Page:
The NHL has released the details of next year’s salary cap.
NEW YORK/TORONTO (June 26, 2008) – The National Hockey League and the National Hockey League Players’ Association announced today that the Team Payroll Range established for the 2008-09 League Year, pursuant to the Collective Bargaining Agreement, provides for a Lower Limit of $40.7 million, an Adjusted Midpoint of $48.7 million and an Upper Limit of $56.7 million.
The National Hockey League canceled an entire season to get a salary cap for the supposed purpose of reining in player salaries, and after three seasons, the floor is higher than the original ceiling.
It’s kind of funny that the teams that were really crying poor and calling for a salary cap before the lockout, are now required to spend more than the original $39-million cap they insisted on.
When the cap was installed, the feeling also seemed to be that the player that spends his whole career with one team would be rare, and the salaries would be held in check despite the GMs of the League.
But there have been quite a few players signing extremely long deals. Vinny Lecavalier is apparently about to sign a nine-year deal for an average of $8.5 million a year. Alex Ovechkin signed a thirteen-year deal. Rick DiPietro is currently in the throes of his fifteen-year deal.
All of these contracts seem like crazy amounts of money, too. But in the 6th year of Ovie’s contract, for example, it’s going to seem like a HUGE bargain. Unless he has a career-ending injury, of course. Or turns into a whiner and starts to slack because the team never wins.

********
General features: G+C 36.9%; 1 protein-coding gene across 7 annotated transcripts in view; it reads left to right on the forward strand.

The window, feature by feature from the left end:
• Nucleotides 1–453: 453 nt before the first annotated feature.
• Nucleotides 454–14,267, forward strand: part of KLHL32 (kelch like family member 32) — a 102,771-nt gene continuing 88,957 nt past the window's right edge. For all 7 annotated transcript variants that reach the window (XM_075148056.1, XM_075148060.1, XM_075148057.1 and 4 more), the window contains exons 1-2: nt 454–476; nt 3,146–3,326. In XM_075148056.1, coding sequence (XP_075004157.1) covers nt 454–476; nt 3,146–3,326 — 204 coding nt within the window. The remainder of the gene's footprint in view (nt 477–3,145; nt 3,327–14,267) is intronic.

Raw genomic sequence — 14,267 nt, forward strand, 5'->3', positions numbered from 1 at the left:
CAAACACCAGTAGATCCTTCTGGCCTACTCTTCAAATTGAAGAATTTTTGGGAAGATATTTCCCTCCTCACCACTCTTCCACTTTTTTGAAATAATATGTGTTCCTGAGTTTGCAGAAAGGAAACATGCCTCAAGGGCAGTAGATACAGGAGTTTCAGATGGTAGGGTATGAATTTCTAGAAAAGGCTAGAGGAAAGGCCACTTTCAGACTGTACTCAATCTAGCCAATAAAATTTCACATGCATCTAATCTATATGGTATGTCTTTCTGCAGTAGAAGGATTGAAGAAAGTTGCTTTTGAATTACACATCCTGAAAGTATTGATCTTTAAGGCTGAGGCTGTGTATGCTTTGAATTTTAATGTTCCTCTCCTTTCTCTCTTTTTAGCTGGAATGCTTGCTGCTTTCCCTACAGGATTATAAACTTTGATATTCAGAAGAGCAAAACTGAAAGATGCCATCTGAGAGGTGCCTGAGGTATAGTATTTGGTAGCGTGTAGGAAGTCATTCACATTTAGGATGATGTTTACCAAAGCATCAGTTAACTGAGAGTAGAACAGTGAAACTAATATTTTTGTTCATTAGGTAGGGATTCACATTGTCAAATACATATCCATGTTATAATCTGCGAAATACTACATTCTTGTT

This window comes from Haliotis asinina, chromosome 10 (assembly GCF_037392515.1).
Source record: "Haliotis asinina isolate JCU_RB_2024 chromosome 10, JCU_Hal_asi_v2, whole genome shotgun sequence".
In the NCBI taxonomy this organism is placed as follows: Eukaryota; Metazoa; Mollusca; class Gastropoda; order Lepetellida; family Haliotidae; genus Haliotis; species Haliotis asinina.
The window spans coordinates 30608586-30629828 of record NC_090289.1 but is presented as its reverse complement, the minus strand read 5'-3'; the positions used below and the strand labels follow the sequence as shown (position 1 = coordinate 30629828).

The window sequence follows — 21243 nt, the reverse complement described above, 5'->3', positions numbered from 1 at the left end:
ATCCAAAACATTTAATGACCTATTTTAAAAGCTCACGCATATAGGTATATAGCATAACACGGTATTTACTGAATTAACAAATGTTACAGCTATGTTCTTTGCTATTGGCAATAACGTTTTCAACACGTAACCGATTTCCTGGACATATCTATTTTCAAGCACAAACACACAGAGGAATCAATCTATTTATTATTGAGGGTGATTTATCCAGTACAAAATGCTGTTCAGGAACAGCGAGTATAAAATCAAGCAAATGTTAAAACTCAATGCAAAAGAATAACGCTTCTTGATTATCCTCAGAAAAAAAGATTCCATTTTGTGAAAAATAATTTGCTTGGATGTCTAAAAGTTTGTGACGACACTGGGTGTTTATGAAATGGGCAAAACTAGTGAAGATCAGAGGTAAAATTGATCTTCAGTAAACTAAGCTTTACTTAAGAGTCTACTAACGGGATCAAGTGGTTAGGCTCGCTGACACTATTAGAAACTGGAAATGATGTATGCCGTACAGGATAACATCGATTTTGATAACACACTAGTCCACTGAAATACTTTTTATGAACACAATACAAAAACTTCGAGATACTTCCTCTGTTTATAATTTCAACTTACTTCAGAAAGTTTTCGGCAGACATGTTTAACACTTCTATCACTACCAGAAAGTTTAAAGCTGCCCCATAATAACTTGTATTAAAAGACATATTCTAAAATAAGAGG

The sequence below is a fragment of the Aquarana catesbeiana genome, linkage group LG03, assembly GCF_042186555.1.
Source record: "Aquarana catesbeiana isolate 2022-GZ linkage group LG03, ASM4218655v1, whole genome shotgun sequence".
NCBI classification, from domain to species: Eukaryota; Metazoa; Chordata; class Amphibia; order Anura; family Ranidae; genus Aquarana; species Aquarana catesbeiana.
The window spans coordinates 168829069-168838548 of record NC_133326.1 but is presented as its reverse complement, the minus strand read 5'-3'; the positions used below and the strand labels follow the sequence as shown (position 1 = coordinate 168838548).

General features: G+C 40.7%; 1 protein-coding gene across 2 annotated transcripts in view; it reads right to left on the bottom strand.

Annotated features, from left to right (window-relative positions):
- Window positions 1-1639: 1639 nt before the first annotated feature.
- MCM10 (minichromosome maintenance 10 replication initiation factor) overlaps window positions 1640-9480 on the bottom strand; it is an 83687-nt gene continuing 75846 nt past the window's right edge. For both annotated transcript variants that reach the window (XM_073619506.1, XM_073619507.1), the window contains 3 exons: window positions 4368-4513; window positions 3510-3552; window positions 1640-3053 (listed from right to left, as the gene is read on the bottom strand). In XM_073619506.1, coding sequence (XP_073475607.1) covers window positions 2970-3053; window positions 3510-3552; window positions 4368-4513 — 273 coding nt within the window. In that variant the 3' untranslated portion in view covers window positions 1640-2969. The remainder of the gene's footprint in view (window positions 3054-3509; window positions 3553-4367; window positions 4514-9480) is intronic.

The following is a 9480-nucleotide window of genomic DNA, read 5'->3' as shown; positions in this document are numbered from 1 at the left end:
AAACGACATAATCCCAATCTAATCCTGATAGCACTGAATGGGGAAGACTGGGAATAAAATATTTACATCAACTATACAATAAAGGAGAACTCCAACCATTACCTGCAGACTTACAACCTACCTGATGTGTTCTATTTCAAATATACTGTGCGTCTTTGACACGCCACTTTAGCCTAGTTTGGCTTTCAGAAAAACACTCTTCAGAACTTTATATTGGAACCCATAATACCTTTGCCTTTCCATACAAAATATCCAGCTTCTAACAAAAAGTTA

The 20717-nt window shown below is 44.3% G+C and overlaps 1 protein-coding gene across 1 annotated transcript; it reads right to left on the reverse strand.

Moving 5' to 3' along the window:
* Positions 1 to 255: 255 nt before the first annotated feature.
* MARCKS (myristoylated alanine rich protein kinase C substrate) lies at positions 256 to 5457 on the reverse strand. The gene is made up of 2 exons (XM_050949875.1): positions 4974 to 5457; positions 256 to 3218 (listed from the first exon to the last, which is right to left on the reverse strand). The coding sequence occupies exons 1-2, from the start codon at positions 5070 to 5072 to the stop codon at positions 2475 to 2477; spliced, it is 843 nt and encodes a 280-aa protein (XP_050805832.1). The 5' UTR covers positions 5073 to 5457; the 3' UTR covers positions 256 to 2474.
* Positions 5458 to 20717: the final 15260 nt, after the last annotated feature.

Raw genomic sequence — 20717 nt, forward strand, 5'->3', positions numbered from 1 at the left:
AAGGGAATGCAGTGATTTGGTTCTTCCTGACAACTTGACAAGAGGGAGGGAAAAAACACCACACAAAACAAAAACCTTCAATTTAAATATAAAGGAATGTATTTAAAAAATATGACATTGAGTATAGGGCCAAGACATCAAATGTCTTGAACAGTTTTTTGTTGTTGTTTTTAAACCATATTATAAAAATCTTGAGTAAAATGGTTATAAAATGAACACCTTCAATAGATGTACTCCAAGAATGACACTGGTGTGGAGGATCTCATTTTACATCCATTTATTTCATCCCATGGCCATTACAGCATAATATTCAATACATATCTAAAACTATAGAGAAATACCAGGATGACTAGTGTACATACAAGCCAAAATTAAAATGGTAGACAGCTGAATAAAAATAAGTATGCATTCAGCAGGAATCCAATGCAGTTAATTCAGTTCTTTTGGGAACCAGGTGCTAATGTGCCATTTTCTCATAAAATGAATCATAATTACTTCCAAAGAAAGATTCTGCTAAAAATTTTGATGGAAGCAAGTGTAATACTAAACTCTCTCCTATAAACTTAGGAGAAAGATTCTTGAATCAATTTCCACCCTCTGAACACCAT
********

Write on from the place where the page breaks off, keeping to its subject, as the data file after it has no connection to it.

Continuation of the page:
I don’t have a problem in general with the giant, long contract. It can really go either way. It’s just a much bigger swing than a short, manageable contract. When things work out it’s extra-gratifying. When things don’t work out, it’s extra extra bad.
While the cap keeps going up and the top salaries are basically back where they were before the lockout, what the cap really did was reduce the middle class. The total is set, so when these elite players get the $9 million deals, that leaves less for everybody else. The bottom ranks swell, and the middle ranks shrink. The million-or-less player is part of a much bigger group now. The $4- to $5-million player is rarer than it was.
Still, even the league minimum is a good salary. Personally, I was against the cap, and I still am in principle, but I don’t think the players are suffering as much as I thought they might. (And of course, I use the term “suffering” relative to pre-lockout salaries. Not, you know, actual suffering.)